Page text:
The graph below shows the number of hours per day on average that children spent watching television between 1950 and 2010. Summarise the information by selecting and reporting the main features, and make comparisons where relevant.
The line graph illustrates the hours per day between the years 1950 and 2010 spent by children watching television.
Overall, it is demonstrated that the number of hours spent by children watching television kept on increasing over the years, but a steadily decline at the two end years.
Children in the year 1950 spent 0.5 hours in the day watching television. With time, it’s kept on increasing steadily along the slope with 0.7 and 1.8 hours spent in the day in the years of 1960 and 1970 respectively. Watching of television by children peaked in the year 1980 as they spent around 4 hours per day.
Between the years 1980 and 1990, there was a fluctuation in the hours spent watching TV but hit a peak of around 4.1 hours between the years of 1990 and 2000. From the year 2000, children’s television viewing steadily declined in slope, recording 3.6 hours per day in the year 2010.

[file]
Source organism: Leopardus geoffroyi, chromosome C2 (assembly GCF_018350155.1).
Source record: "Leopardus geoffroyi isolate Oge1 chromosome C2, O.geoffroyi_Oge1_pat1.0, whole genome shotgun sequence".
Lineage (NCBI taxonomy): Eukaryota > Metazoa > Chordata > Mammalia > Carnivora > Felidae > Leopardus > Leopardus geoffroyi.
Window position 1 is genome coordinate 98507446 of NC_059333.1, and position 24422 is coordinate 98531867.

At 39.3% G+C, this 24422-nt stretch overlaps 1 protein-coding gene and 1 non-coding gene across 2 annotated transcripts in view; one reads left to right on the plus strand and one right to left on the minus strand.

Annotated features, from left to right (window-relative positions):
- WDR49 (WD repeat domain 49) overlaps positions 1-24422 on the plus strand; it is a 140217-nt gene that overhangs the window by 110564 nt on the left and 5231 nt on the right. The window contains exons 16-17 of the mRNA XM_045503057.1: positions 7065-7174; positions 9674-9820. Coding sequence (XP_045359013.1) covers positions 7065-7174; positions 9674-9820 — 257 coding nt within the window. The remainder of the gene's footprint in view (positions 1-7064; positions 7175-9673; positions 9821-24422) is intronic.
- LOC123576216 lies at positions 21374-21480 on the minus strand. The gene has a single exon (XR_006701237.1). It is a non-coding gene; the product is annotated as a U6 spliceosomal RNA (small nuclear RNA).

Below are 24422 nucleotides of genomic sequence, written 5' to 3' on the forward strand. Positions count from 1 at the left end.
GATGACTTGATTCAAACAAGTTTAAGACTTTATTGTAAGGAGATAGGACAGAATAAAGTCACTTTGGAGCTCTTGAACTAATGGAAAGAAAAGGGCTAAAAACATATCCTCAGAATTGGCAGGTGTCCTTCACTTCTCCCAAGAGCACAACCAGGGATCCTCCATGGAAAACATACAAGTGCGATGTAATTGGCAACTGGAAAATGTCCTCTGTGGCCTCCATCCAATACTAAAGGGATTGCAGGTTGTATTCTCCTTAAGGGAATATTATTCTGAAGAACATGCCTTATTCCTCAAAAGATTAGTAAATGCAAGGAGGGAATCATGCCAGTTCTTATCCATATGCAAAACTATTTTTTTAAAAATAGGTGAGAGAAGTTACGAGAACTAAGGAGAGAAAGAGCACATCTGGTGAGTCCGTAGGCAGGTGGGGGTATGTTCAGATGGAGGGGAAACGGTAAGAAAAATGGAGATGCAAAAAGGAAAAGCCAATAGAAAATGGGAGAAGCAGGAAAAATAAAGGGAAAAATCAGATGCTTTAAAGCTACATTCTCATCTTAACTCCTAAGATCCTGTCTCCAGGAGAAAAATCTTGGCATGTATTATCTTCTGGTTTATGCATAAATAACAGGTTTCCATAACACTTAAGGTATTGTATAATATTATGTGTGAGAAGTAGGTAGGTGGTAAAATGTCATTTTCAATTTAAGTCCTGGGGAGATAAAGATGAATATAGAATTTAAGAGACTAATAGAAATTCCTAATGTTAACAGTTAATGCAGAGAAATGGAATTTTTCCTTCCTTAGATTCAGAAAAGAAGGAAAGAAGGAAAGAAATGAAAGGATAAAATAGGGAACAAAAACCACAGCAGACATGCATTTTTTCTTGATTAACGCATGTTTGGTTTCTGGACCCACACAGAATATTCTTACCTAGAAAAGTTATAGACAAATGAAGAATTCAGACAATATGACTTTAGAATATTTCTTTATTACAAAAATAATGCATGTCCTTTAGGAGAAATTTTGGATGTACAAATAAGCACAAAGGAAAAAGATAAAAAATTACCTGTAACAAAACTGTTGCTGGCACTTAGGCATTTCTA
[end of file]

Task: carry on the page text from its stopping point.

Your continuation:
Over a 60-year period, the line graph compares the numbers for average daily hours spent viewing television by youngsters.
During the time period depicted, there was significant growth in television viewing. However, there have been occasional shifts in this pattern.
Between 1950 and 1960, there was a minor increase in the average amount of time children spent in front of the television, which was around 0. 7 hours per day. Furthermore, between 1960 and 1980, there was a massive increase in the number of watching times, ranging from 0.7 to 4.
Over the next ten years, the average number of hours that young children spent watching television on a daily basis fluctuated by four. Nonetheless, between 1995 and 2010, the average number of hours spent watching television gradually decreased.
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